May 2019 edition

Key takeaways:
  • Alliant Energy opening new digital manufacturing lab with Iowa State University
  • 150-acre Boone Industrial Park in Boone, Iowa now certified

Alliant Energy partners with CIRAS to open new digital manufacturing lab 

Alliant Energy announced a new partnership with Iowa State University’s Center for Industrial Research and Service (CIRAS). This will make it easier for Iowa manufacturers to implement new digital technologies and become more productive. The new ISU Digital Manufacturing Lab Powered by Alliant Energy will educate Iowa business about technologies such as collaborative robots and advanced vision systems and help them explore ways that automation might improve their companies.

In the drive to boost Iowa’s manufacturing economy, the lab will serve a valuable need by creating a flexible space where Iowa manufacturers will be able to experience, test and deploy emerging manufacturing technologies in ways that could help solve their workforce difficulties by getting more done with the same number of workers.

“The next new idea or machine could hold the key to success that a growing company needs,” said Joel Schmidt, Vice President of Business Development for Alliant Energy. “This lab provides the perfect opportunity to refine a new approach before it is introduced into the workplace.”

CIRAS is an outreach arm of Iowa State’s College of Engineering and the university’s Office of Economic Development and Industry Relations. CIRAS’ vast network of on–and off–campus experts provide research-proven service to Iowa businesses. Over the past five years projects with clients have generated an economic impact of more than $2.6 billion.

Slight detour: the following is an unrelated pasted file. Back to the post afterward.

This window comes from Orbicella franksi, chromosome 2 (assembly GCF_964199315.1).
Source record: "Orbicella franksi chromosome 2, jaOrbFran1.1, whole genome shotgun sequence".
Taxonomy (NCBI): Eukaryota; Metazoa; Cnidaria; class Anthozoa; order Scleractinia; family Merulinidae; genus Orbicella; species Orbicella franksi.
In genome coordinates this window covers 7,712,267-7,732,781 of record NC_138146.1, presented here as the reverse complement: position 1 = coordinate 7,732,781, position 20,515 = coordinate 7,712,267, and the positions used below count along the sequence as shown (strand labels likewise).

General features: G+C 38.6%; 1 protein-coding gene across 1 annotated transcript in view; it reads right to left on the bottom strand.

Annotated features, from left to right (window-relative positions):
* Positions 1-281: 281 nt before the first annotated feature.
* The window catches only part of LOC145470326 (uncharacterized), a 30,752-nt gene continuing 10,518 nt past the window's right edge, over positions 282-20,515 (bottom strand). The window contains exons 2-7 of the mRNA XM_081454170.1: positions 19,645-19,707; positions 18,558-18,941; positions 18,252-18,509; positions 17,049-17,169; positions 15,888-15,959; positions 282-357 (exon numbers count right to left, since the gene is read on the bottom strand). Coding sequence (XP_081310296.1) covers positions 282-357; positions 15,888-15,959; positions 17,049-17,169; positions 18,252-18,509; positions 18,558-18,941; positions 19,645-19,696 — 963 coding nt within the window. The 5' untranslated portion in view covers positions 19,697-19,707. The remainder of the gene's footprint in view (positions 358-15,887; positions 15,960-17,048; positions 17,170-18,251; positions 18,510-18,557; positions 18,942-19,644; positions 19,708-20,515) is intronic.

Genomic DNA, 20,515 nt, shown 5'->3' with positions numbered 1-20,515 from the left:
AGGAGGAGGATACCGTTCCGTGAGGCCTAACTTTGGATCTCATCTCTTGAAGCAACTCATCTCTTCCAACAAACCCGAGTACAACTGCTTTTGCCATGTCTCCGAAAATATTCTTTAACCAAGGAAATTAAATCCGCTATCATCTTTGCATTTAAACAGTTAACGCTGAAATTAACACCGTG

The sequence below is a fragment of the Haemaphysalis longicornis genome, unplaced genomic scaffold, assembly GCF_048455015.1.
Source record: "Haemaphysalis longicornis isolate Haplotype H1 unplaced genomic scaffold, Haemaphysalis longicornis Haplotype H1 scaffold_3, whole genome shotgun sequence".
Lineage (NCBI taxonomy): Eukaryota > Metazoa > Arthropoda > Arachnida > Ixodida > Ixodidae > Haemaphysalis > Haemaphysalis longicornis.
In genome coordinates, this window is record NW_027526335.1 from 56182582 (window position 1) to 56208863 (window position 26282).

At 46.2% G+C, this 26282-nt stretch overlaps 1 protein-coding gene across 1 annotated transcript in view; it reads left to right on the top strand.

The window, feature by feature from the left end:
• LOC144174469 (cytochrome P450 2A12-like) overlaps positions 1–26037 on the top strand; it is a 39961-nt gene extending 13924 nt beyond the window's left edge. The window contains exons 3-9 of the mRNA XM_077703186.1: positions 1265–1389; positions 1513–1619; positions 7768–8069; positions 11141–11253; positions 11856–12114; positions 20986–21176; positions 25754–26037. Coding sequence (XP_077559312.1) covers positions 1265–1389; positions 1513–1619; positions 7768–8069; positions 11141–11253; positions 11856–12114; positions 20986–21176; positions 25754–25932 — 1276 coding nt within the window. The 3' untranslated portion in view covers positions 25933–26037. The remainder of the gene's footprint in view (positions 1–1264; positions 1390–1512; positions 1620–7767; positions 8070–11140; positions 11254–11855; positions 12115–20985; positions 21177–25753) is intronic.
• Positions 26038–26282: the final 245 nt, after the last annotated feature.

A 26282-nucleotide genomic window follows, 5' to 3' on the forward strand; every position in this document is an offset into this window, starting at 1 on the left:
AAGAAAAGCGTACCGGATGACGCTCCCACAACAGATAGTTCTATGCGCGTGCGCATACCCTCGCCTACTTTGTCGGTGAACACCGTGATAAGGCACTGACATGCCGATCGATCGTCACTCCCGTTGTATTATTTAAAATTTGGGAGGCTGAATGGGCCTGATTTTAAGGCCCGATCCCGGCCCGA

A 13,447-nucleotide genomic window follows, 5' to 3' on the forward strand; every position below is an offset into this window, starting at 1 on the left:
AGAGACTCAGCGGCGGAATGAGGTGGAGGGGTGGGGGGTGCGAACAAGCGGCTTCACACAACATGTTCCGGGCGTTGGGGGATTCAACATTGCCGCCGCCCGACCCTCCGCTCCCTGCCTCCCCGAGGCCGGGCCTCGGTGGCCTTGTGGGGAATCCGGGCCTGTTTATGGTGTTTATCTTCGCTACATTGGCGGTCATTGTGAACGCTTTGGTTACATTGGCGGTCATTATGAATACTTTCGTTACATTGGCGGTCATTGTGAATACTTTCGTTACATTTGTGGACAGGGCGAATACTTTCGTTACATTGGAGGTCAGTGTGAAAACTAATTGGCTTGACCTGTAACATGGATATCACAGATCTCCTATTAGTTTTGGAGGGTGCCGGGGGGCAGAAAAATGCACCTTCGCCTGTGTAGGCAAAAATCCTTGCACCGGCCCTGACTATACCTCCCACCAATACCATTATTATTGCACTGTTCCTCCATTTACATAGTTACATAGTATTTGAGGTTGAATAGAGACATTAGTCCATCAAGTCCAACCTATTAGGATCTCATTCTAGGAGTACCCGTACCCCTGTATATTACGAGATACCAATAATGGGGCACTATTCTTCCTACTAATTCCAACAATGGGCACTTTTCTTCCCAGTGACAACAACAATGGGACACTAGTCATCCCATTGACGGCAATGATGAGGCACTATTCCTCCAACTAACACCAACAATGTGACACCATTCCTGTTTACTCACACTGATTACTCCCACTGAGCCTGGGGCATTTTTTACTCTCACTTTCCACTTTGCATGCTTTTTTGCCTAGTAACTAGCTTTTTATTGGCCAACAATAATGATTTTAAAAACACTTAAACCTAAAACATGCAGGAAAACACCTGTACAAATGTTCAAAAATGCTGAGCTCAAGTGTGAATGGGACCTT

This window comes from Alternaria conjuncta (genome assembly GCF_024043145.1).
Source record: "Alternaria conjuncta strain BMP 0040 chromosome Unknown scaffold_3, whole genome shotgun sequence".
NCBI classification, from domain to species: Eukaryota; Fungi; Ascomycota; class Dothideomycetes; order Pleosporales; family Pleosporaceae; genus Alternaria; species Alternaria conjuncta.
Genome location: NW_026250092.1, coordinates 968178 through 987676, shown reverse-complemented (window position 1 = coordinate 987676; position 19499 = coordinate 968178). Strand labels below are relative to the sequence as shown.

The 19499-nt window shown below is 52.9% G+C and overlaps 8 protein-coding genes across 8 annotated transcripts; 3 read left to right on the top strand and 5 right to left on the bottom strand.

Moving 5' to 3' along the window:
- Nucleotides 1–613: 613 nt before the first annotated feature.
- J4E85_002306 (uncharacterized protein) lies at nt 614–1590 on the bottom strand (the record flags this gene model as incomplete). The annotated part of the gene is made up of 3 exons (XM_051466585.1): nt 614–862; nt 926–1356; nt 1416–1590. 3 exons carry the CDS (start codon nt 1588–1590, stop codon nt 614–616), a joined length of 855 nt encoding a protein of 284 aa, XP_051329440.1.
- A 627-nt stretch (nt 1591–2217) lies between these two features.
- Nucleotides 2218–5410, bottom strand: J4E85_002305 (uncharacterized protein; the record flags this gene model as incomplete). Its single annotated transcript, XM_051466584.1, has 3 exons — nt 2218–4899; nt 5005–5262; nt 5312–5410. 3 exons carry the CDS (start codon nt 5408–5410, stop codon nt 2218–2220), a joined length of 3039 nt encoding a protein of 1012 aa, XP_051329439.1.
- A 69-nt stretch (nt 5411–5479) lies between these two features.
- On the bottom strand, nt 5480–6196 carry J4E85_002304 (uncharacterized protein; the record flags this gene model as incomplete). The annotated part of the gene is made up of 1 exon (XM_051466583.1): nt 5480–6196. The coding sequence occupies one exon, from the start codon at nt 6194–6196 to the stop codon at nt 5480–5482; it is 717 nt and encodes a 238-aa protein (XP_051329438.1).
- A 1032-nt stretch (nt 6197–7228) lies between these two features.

“Affordability and success go hand-in-hand,” Terry Kouba, President of Alliant Energy’s Iowa energy company, said. “When our industrial and commercial customers are more successful, it gives us greater flexibility to control costs for all of our customers.”

Boone Industrial Park in Boone, Iowa becomes newest Alliant Energy Growth Site

The Boone Industrial Park – Phase II is the latest industrial park to achieve certification through the Iowa Certified Site Program. The 150 acre site is located one mile north of four-lane U.S. Highway 30 and just a short drive to two of the country’s critical interstates, I-35 running north and south, and I-80 connecting the east and west coasts. The property also boasts transcontinental rail service provided by the Union Pacific Railroad.

Boone is home to a Des Moines Area Community College campus and is 15 minutes from the Iowa State University. A current workforce of more than 400,000 in the laborshed area combined with a pipeline of college graduates makes locating in Boone a game-changer for any company.

The Boone Industrial Park – Phase II is the second Alliant Energy Growth Site to be certified within the last 2 months, coming on the heels of the certification of the Helgerson Flats Industrial Center in Ottumwa, Iowa.

Alliant Energy Growth Sites are industrial sites with a minimum of 80 acres, are served by Alliant Energy electric and/or natural gas, and are certified development-ready by a qualified third party. If you are interested in the Boone Industrial Park – Phase II or any of our other sites, contact Mark Seckman, Senior Business Attraction Manager at (319) 786-4392 or markseckman@alliantenergy.com.

Project roundup

The latest projects in Iowa and Wisconsin